The internet is a loud, judgmental, invariably angry place, but startup Peeple has inspired more than the usual degree of bile. Promising to be for individuals what Yelp has become for businesses, the app won’t launch until sometime in November but its core concept – allowing anybody to leave a review or, if they’re feeling lazy, just a one to five star rating, on you – has already prompted fierce debate online.
The idea, company founders Nicole McCullough and Julia Cordray explained to the Washington Post, is that we research the businesses we patronize and the restaurants we eat at; the hotels we sleep in, and even the Uber and Lyft drivers we summon from our phones. Why, they argue, shouldn’t individual people have the same sort of digital validation?
Their answer is an app where you can “showcase your character” according to Cordray, and where those who know you can leave interesting tidbits on whether you’re punctual, gregarious, generous with time and advice, and an excellent kisser.
Or, alternatively, if you’re always late, stingy, and probably use too much tongue.
Only those over 21 will be able to participate, and they have to demonstrate a tangible connection. That can be either personal, professional, or romantic, and if the individual isn’t already reviewed then they’re added by their cellphone number.
It’s not like McCullough and Cordray haven’t at least considered unfairly negative feedback. Peeple will require a Facebook account before you can leave a review, and your real name will be attached.
Then again, if you’ve ever read the comments under articles on hot-button issues such as abortion, same-sex marriage, or immigration, you’ll probably already know that many people aren’t afraid to put their real name to comments many would find offensive.
Positive Peeple ratings are visible immediately, whereas negative ones are queued for 48 hours so that they can be argued about before going live. You shouldn’t have to worry about being criticized without realizing it, either, since Peeple suggests that the profiles of those who haven’t actively registered will only show the good things.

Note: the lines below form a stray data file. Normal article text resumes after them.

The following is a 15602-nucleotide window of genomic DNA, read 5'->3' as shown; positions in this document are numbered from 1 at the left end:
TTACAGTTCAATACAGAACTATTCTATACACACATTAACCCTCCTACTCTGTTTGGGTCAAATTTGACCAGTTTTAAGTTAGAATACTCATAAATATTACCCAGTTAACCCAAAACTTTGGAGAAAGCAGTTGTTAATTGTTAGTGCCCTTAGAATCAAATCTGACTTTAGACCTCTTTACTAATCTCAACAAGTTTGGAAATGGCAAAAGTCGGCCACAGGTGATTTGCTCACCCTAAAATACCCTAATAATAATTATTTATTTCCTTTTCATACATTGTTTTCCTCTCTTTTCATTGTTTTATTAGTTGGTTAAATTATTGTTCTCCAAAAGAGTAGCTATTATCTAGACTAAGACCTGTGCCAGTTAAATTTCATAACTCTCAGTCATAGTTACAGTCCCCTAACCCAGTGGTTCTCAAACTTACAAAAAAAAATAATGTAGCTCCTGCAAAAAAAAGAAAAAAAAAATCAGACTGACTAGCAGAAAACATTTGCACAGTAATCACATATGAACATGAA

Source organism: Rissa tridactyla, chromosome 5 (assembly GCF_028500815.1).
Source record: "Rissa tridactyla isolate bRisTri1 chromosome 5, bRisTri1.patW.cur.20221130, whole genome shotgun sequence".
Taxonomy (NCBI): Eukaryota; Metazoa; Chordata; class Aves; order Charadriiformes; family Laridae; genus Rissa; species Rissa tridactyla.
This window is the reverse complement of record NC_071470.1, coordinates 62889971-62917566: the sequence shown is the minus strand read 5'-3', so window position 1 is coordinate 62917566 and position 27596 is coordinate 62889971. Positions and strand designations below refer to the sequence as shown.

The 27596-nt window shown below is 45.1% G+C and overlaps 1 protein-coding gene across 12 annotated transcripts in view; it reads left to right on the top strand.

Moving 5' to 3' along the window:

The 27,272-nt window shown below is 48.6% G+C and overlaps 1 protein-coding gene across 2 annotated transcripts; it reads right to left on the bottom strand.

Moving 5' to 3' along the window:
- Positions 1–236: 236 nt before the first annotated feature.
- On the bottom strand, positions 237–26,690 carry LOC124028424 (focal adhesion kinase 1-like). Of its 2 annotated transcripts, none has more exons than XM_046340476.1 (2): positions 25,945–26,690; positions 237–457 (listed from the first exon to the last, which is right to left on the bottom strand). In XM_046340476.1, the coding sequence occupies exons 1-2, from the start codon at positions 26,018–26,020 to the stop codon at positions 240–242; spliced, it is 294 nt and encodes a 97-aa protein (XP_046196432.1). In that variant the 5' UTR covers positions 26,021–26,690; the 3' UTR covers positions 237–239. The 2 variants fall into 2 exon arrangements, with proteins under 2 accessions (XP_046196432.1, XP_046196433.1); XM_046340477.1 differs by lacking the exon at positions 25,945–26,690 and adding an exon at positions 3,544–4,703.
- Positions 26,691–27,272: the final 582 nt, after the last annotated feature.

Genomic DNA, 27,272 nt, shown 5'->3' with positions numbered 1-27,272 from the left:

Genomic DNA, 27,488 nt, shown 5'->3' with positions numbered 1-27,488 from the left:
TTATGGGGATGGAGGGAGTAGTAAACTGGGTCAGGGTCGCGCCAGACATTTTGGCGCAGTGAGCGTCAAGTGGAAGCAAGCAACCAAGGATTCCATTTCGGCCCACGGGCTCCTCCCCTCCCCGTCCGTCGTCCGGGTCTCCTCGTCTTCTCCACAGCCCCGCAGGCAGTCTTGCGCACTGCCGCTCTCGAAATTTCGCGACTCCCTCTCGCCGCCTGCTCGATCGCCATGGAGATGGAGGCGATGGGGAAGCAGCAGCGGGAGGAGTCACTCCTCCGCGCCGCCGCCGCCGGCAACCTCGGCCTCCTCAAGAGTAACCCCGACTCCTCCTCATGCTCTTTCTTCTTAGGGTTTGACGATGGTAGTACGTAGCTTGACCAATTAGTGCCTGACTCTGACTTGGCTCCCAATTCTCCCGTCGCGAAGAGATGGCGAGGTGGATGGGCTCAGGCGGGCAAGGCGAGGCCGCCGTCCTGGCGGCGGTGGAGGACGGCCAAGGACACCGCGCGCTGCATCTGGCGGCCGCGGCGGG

Negative reviews that have been published can later be contested, Peeple’s founders insist.
While the app apparently has funding, feedback on existing social platforms like Twitter and Facebook has been less positive. Fears around cyber-bullying, objectification, and whether there’s indeed any value to be gleaned from reviews of individuals have all been cited.
In an update to the company site, McCullough and Cordray claimed Peeple had been misunderstood and that it should be seen as a “gift” rather than something scary.
“We know you are amazing, special, and unique individuals and most likely would never shout that from the rooftops. The people who know you will though… they choose to be around you and in your life and support you even when you don’t like yourself. We have come so far as a society but in a digital world we are becoming so disconnected and lonely. You deserve better and to have more abundance, joy, and real authentic connections. You deserve to make better decisions with more information to protect your children and your biggest assets. You have worked so hard to get the reputation you have among the people that know you” Peeple
The idea of assigning digital kudos isn’t new – LinkedIn, for instance, has been doing that with job-related abilities for years now – and neither is value being placed on personal recommendations. Twitter’s auto-suggestions for who you should follow, indeed, are justified by the fact that those you already follow are contacts of the new person or brand.
All the same, it seems ripe for a lawsuit or accusations of defamation of character. Peeple says that – among other things – references to health, disability, sexual matters, racism, and sexism are against its terms of service.
Peeple is expected to launch in mid-November. Would you use it? Let us know in the comments.
Update: There’s growing speculation that Peeple is all a hoax, with Snopes weighing in with the suggestion that it could be intended to promote Cordray and McCullough’s video work.